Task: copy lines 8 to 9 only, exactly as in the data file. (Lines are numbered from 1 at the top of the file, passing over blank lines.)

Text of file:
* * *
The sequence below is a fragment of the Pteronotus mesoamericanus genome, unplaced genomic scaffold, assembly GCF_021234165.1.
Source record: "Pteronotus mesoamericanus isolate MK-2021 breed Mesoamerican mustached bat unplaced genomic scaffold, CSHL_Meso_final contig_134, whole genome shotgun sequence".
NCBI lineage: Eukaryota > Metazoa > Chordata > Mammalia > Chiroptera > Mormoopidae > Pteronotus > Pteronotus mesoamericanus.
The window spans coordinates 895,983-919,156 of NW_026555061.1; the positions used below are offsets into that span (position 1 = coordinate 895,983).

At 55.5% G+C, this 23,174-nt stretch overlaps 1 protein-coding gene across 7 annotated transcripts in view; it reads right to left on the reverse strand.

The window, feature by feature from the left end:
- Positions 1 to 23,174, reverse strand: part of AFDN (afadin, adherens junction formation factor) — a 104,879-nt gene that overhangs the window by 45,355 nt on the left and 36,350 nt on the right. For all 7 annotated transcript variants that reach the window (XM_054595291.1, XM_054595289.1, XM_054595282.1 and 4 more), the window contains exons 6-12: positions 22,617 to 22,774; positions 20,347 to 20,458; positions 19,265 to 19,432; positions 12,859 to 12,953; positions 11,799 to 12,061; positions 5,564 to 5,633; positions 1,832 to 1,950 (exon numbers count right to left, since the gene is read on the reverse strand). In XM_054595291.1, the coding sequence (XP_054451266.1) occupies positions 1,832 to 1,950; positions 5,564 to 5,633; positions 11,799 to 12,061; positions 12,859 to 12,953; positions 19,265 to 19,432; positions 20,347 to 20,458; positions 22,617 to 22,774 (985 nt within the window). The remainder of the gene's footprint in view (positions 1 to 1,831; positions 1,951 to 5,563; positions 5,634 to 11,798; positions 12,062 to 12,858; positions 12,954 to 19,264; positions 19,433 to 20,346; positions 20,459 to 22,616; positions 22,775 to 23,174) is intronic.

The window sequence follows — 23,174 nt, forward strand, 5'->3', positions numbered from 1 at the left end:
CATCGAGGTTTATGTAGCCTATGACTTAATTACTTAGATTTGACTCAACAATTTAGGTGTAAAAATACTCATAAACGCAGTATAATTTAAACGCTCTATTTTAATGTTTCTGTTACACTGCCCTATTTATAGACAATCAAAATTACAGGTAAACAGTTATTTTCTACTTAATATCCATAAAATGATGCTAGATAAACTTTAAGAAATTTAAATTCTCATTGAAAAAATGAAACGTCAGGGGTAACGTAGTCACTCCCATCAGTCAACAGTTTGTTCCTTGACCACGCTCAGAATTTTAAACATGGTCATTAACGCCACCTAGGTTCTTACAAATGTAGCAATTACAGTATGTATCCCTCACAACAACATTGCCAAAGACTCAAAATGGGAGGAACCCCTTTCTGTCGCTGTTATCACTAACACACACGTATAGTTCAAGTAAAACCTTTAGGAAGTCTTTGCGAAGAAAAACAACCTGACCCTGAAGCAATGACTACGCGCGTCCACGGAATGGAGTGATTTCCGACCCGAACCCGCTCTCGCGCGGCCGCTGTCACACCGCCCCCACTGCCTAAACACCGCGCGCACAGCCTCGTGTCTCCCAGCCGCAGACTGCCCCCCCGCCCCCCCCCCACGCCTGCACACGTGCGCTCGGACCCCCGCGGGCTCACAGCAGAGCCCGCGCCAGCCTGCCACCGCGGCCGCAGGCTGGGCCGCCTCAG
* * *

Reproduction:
The window sequence follows — 23,174 nt, forward strand, 5'->3', positions numbered from 1 at the left end:
CATCGAGGTTTATGTAGCCTATGACTTAATTACTTAGATTTGACTCAACAATTTAGGTGTAAAAATACTCATAAACGCAGTATAATTTAAACGCTCTATTTTAATGTTTCTGTTACACTGCCCTATTTATAGACAATCAAAATTACAGGTAAACAGTTATTTTCTACTTAATATCCATAAAATGATGCTAGATAAACTTTAAGAAATTTAAATTCTCATTGAAAAAATGAAACGTCAGGGGTAACGTAGTCACTCCCATCAGTCAACAGTTTGTTCCTTGACCACGCTCAGAATTTTAAACATGGTCATTAACGCCACCTAGGTTCTTACAAATGTAGCAATTACAGTATGTATCCCTCACAACAACATTGCCAAAGACTCAAAATGGGAGGAACCCCTTTCTGTCGCTGTTATCACTAACACACACGTATAGTTCAAGTAAAACCTTTAGGAAGTCTTTGCGAAGAAAAACAACCTGACCCTGAAGCAATGACTACGCGCGTCCACGGAATGGAGTGATTTCCGACCCGAACCCGCTCTCGCGCGGCCGCTGTCACACCGCCCCCACTGCCTAAACACCGCGCGCACAGCCTCGTGTCTCCCAGCCGCAGACTGCCCCCCCGCCCCCCCCCCACGCCTGCACACGTGCGCTCGGACCCCCGCGGGCTCACAGCAGAGCCCGCGCCAGCCTGCCACCGCGGCCGCAGGCTGGGCCGCCTCAG